Always the Last to Know

Don’t I feel stupid. Sometimes I miss comments here. I don’t have one of them there RSS things, so no little bell goes off, no stoat leaps out of a hole in the corner of the screen, no spark ignites a small charge of powder to explode the ‘k’ key and get my attention. In short, nothing alerts me that a new comment has been posted, and so…if some days have passed…and I’ve forgotten what number they were on…then I overlook them. I feel guilty sometimes, as if I’ve been snubbing people, or ignoring them when they say something interesting. And I miss good stuff, too. I should get one of them there RSS things, I suppose. But I’ve been busy, and…

Anyway, I missed two valuable ones on a post last month. First of all – Brett – The Intellectual Life of the British Working Classes. There. I mentioned it. Never mind feeling guilty – just read it! Actually – here’s a helpful thing. Just start it. The bulk of it is illustrative – and it’s great stuff, and you should certainly read it if you have time, but it’s illustrative of the basic point. In other words you shouldn’t miss the first part because you don’t have time to read the whole book. I hope Jonathan Rose wouldn’t mind my saying that. It’s not that it’s not all worth reading, but that if you have time only for part, you should read part!

Second item – hardindr (you don’t mind if I call you hardindr do you?) – thanks for telling me Bérubé had struck back! Too bad it took me two weeks to notice, but I got there in the end. And laughed a lot when I did. Inexplicably, he didn’t seize the opportunity to say what a self-satisfied preening buffoon I am (probably figured it was too obvious to need saying). Anyway apparently my recommendation to refrain from reading his blog caused such a stampede of eager readers that his server immediately collapsed in a smoking pile of htmls. Well great. Am I humiliated or what. I tell people not to read a blog so what do they do they all rush off to read it. There’s authority for you! Fine. Fine. Don’t listen to me. I don’t care. Hey, go spend all your time reading Keith Burgess-Jackson, it’s no skin off my nose.

No but seriously, to be fair, Chris Martin had a point: Bérubé does have a terrific style. The rattlesnake line is hilarious. So don’t listen to me. (I seriously don’t recommend K B-J though. Just look back at that ‘dispute’ he had with Richard at Philosophy Etcetera if you wonder why.) Bérubé is funny, and he spends energy rassling with Horowitz.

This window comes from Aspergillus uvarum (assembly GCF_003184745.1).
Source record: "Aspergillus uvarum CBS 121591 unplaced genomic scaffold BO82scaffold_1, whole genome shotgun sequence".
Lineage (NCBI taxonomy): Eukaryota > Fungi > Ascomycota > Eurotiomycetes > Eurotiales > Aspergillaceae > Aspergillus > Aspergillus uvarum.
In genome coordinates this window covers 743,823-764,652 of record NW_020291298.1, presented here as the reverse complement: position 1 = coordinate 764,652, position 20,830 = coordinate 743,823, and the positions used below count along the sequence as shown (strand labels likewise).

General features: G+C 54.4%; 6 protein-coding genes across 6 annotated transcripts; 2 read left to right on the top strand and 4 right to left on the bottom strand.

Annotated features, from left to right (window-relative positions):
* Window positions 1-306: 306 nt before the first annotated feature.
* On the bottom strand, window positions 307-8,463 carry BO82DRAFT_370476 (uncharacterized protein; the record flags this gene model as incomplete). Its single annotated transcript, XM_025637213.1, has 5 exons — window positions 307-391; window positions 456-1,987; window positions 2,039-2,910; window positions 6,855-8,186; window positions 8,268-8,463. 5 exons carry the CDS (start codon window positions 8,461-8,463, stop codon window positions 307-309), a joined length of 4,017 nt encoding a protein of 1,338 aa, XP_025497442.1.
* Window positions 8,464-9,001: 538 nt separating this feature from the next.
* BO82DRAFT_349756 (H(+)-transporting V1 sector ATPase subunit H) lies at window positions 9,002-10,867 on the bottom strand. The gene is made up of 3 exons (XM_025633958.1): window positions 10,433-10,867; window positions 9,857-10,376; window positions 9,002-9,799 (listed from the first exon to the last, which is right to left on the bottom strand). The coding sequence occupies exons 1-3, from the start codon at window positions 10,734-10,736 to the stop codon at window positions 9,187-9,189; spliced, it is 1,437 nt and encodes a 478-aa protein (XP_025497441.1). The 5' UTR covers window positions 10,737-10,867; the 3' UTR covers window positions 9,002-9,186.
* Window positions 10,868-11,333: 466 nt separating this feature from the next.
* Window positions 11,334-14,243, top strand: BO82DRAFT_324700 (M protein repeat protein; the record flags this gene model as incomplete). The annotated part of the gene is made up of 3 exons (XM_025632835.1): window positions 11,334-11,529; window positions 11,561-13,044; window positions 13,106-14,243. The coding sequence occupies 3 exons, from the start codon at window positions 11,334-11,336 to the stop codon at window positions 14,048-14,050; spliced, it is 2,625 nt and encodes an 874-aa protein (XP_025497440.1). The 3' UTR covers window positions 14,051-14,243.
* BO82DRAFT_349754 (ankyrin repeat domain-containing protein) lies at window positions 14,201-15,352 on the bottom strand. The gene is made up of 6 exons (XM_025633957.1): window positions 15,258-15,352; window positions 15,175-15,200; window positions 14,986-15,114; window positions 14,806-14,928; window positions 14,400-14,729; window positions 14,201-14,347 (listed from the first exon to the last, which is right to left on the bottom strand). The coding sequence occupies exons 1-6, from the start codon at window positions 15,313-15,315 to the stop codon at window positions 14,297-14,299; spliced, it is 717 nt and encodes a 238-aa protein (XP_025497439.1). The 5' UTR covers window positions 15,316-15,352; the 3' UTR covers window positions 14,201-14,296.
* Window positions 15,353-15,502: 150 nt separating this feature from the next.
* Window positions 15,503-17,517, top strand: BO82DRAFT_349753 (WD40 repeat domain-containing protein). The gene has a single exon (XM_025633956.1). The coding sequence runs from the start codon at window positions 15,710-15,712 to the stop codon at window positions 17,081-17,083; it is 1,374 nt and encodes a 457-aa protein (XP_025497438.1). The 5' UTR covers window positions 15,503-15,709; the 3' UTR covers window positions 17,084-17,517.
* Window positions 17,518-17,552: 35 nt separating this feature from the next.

What’s especially curious about this most recent spike in readership is that it comes just after Butterflies and Wheels did not recommend this blog…When I read that, my heart just sank. Butterflies and Wheels does not recommend my blog – and it was personal, not business! Readers, you know perfectly well there’s no way for me to keep the style and bag the preening. So I figured I might as well fold my little blog-tent and go home. I mean, sure, this humble blog has been, from time to time, smugly self-satisfied and absurdly self-aggrandizing, but self-infatuated? Ouch! Surely my days were numbered. Imagine my surprise, then, to be hit not only with Ms. Benson’s stern disapproval (which hurts quite enough on its own), but with a series of overage charges to boot. April is indeed the cruellest—and the busiest—month.

Mock mock mock, as Margo Ledbetter liked to say. Some people like to aggrandize themselves, other people like to dispense stern disapproval, especially if they then get to have little girls’ beloved tiny dogs killed. I am proud to say I am one of the latter. We are what we are.

But a comment I did not miss came in today and alerted us (thank you, Stewart) to this gorgeous item at the Onion.

“Unlike Scientology, which is based on empirically verifiable scientific tenets, Fictionology’s central principles are essentially fairy tales with no connection to reality,” the AIR report read. “In short, Fictionology offers its followers a mythical belief system free from the cumbersome scientific method to which Scientology is hidebound”…Fictionology’s central belief, that any imaginary construct can be incorporated into the church’s ever-growing set of official doctrines, continues to gain popularity. Believers in Santa Claus, his elves, or the Tooth Fairy are permitted—even encouraged—to view them as deities. Even corporate mascots like the Kool-Aid Man are valid objects of Fictionological worship.

Exactly what I’ve been waiting for all this time. Now I can pray to the Pillsbury Dough Boy and Kramer and the Mercedes hood ornament. Bliss.

“Scientology is rooted in strict scientific principles, such as the measurement of engrams in the brain by the E-Meter,” Kurz said. “Scientology uses strictly scientific methodologies to undo the damage done 75 million years ago by the Galactic Confederation’s evil warlord Xenu—we offer our preclear followers procedures to erase overts in the reactive mind. Conversely, Fictionology is essentially just a bunch of make-believe nonsense.”

Remember a couple of months ago when some Vatican honcho (no, not Ratzinger, some other honcho) pitched a fit about people believing all the silly nonsense that’s in The DaVinci Code? Dang, that was funny. I bet that’s what gave the Onion the idea. Way to go, Oniers.

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